Remember that careful reading and planning are key for all components of the bar exam, including the essays. That means that you should spend roughly a third of your time – 10 full minutes – reading and planning before you start writing. That way, you can be sure you’re heading in the right direction and you know what rules you will address in each sub-question. Racing into the writing portion will likely lead you to ultimately spend more time going back and forth between the fact pattern and your answer field.
The MPT is the most difficult section of the bar exam to do on a computer. There is a lot of material to sift through, and having handwritten notes on a paper next to your computer is a bit easier than having to scroll through the documents on half a laptop screen. But, it is doable. You just need to practice MPTs in this manner from now until the bar exam.
I suggest that you do at least one per week between now and the bar exam. (Now is where I would usually suggest that you do two back to back MPTs at least twice in the weeks leading up to the exam, but since the online October exam only has 1 MPT, you don’t need to do that. Sliver linings!)
You will likely be able to highlight and make notes on the MPT on your screen. You should practice doing this with every MPT you practice. Develop a system that is comfortable to you, and allows you to easily go back and find what you are looking for without re-reading everything multiple times. Your general plan should be the same:
Read the assignment memo closely and make note of your role and your tasks. You can often write out point detailed headings at this stage.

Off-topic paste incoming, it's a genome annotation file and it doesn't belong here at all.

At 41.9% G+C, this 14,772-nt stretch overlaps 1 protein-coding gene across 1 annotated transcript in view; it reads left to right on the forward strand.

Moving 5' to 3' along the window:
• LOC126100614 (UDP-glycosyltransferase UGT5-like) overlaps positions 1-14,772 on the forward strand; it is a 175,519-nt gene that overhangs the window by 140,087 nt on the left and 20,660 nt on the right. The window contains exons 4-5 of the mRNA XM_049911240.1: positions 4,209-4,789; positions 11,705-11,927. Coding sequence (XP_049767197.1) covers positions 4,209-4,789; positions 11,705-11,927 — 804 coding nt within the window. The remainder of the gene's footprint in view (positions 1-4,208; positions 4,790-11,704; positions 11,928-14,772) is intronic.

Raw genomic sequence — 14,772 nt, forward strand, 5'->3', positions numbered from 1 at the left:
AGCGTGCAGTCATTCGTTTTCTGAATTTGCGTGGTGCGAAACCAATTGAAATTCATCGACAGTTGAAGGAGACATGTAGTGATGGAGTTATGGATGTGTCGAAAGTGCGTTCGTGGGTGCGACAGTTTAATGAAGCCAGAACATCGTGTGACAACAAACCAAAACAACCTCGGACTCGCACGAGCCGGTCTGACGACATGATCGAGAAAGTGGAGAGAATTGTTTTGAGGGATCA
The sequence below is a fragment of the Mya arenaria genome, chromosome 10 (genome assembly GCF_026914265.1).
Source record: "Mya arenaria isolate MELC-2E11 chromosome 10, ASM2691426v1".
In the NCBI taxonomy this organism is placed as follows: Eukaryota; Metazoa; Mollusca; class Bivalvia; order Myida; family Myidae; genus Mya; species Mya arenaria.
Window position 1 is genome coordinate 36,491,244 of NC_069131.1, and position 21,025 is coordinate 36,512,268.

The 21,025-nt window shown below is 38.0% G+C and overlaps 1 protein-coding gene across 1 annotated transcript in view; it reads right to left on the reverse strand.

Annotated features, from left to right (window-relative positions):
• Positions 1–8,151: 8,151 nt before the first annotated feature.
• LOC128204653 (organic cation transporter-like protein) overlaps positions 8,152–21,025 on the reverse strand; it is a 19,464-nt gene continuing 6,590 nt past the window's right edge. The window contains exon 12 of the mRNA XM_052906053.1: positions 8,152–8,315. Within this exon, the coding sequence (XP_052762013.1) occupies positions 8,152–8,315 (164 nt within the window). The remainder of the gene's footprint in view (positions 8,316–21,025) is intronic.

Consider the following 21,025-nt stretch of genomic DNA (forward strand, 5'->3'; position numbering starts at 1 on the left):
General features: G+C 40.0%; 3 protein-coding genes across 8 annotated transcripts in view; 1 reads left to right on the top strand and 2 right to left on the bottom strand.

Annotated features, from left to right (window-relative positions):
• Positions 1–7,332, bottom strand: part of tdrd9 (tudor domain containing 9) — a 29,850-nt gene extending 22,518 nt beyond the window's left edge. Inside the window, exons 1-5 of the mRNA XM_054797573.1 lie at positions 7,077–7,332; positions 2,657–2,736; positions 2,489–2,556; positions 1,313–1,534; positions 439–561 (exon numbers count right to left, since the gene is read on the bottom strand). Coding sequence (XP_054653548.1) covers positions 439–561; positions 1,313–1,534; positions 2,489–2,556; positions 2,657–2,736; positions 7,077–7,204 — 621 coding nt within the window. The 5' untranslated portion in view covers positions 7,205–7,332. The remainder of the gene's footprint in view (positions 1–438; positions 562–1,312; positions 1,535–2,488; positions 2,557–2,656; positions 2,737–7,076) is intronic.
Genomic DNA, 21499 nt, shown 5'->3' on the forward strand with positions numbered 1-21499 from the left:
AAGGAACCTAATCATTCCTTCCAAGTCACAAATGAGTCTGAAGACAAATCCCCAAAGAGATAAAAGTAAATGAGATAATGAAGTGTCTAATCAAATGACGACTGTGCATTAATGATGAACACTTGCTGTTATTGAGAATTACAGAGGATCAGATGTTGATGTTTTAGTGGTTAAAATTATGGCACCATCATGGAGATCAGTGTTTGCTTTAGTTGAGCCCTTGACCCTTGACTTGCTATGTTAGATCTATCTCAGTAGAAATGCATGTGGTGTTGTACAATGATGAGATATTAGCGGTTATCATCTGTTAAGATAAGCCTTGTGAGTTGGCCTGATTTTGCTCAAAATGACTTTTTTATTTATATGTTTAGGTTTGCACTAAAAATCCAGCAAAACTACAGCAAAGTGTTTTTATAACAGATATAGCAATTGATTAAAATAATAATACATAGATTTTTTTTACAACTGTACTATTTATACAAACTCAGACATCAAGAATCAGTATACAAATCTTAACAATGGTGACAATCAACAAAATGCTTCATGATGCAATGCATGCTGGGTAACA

Go to the library and identify the relevant rules and rule structures. Write them down.
Go to back to the file and read through the facts, connecting facts to the relevant components of the rules.
I generally recommend that you write a fairly detailed outline as you go through the material on the MPT, but with the MPT online it is even more important to draft a detailed outline as you read through the material. This will prevent you from having to scroll back and forth too much. It will likely be a bit more time consuming to find your notes on the computer than it would be if you had a paper packet, so put as much as you can directly into an outline in your answer field. (Highlighting everything just means you will go back and re-read everything, which is time consuming.) Then, when you are done reading through the materials, you can go back and write the complete document directly from your outline.
As always with the MPT, be very mindful of your time. You want to spend 45 minutes reading, processing, and outlining. Then spend 45 minutes writing the document. Don’t skimp on the first 45 minutes to try to rush to writing. That will only cause you to have to go back and forth through the MPT documents more times. It is better to spend time planning in the beginning. It will ultimately make your writing more orderly and complete.
It will be an adjustment to do the MPT online. But you can do it. The key, as with all of bar study, is to plan and practice.